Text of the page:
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Florida TaxWatch Analysis of Amendment 2: Florida's $15 Minimum Wage Initiative

TALLAHASSEE, Fla. – Today, Florida TaxWatch (FTW) released a special report, Amendment 2: Florida’s $15 Minimum Wage Initiative analyzing the impacts on businesses and taxpayers of Florida’s $15 minimum wage initiative which will go before the voters this November as Amendment 2. In this report, TaxWatch finds a fundamental problem with increasing the minimum hourly wage to $15 is that while intended to create winners, it creates many more unintended losers, creating the potential for detrimental effects on taxpayers, small business, and low-skill workers. A 2019 report from the Congressional Budget Office (CBO) found that while implementing a federal $15 minimum wage could raise 1.3 million Americans out of poverty, as many as 3.7 million Americans who would otherwise be employed would be jobless as a result.

Florida TaxWatch President and CEO Dominic M. Calabro said, “Floridians participating in the labor force deserve to be paid a fair wage for their hard work and we’ve seen both the public and private sector take action to protect the wages of workers in the Sunshine State. These actions, including the 2004 constitutional amendment approved by Florida voters to annually adjust the state minimum wage for inflation and moves by private companies to raise their own ‘minimum wage,’ have provided the support many Floridians need while maintaining flexibility for businesses large and small to operate within their means.

“While the road to a $15 state minimum wage may be paved with good intentions and even produce wins for some workers, its negative impacts could produce poor outcomes for too many of the very folks it aims to protect. Small businesses will be forced to increase labor expenditures, fixed-income Floridians will be faced with paying higher prices for goods and services, and low-skill workers are likely to receive fewer hours and employment opportunities. Florida TaxWatch encourages voters to reject Amendment 2 in November.”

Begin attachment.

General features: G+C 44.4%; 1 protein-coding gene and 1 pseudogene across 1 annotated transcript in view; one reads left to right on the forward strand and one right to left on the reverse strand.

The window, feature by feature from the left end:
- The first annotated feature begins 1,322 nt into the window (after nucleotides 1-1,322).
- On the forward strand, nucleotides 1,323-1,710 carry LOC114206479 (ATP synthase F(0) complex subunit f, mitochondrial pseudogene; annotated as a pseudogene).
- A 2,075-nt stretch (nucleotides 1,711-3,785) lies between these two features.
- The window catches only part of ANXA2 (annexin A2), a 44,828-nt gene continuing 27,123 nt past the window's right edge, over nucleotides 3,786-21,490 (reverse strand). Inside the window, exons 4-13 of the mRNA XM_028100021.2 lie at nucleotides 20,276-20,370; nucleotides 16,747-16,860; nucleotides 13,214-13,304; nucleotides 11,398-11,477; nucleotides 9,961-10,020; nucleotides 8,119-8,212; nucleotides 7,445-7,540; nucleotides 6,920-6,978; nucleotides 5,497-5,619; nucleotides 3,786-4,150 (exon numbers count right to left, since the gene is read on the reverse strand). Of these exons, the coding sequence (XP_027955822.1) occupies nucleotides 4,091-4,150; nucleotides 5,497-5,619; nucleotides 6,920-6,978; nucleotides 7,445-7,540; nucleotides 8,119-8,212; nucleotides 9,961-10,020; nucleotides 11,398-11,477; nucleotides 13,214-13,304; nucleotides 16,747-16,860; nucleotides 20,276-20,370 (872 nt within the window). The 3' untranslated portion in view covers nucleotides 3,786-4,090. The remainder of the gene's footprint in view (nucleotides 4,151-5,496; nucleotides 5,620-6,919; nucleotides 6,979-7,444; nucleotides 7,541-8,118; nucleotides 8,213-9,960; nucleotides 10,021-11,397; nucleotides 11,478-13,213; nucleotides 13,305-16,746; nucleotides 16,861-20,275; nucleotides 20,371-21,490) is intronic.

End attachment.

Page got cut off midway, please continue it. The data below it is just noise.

HDG Hotels Chief People and Culture Officer Lisa Lombardo said, “Our industry is still struggling from the loss of team members and revenues associated with COVID-19. If a mandate to increase minimum wage goes into effect, the tourism industry - what is supposed to stand as the number one industry for the Sunshine State - will fall further into dark times.”

National Federation of Independent Business – Florida Executive Director Bill Herrle said, “2020 will be remembered as a year that we saw many small businesses disappear. Let’s not heap more upon their back.”

Anna Maria Oyster Bar Owner John Horne said, “It is critical to understand the significant unintended consequences that Amendment 2 will have not only on the hospitality industry, but businesses of all kinds across Florida. I want to thank Florida TaxWatch for their focus on this important issue that may well do more harm than good to many of the people that it was intended to help.”

According to estimates from the Financial Impact Estimating Conference, full implementation of Amendment 2 would result in increased annual wage costs to government agencies alone of $16 million in 2022 and $540 million in 2027 and thereafter.

Florida is currently one of 28 states that has established a minimum hourly wage that differs from the federal minimum hourly wage. Florida’s current minimum hourly wage is $8.56, $1.26 more than the federal minimum wage, and increases on January 1 of each year to match inflation. If approved by 60 percent of the voters, Amendment 2 will increase the state’s minimum hourly wage incrementally to $15.00 per hour on September 30th, 2026. Beginning September 30th, 2027, the minimum hourly wage will be adjusted annually for inflation.

Read the full special report, Amendment 2: Florida’s $15 Minimum Wage Initiative here.

About Florida TaxWatch
As an independent, nonpartisan, nonprofit government watchdog and taxpayer research institute for more than forty years and the trusted eyes and ears of Florida taxpayers, Florida TaxWatch works to improve the productivity and accountability of Florida government. Its research recommends productivity enhancements and explains the statewide impact of fiscal and economic policies and practices on citizens and businesses. Florida TaxWatch is supported by its membership via voluntary, tax-deductible donations and private grants, and does not accept government funding. Donations provide a solid, lasting foundation that has enabled Florida TaxWatch to bring about a more effective, responsive government that is more accountable to, and productive for, the citizens it serves since 1979. For more information, please visit www.floridataxwatch.org

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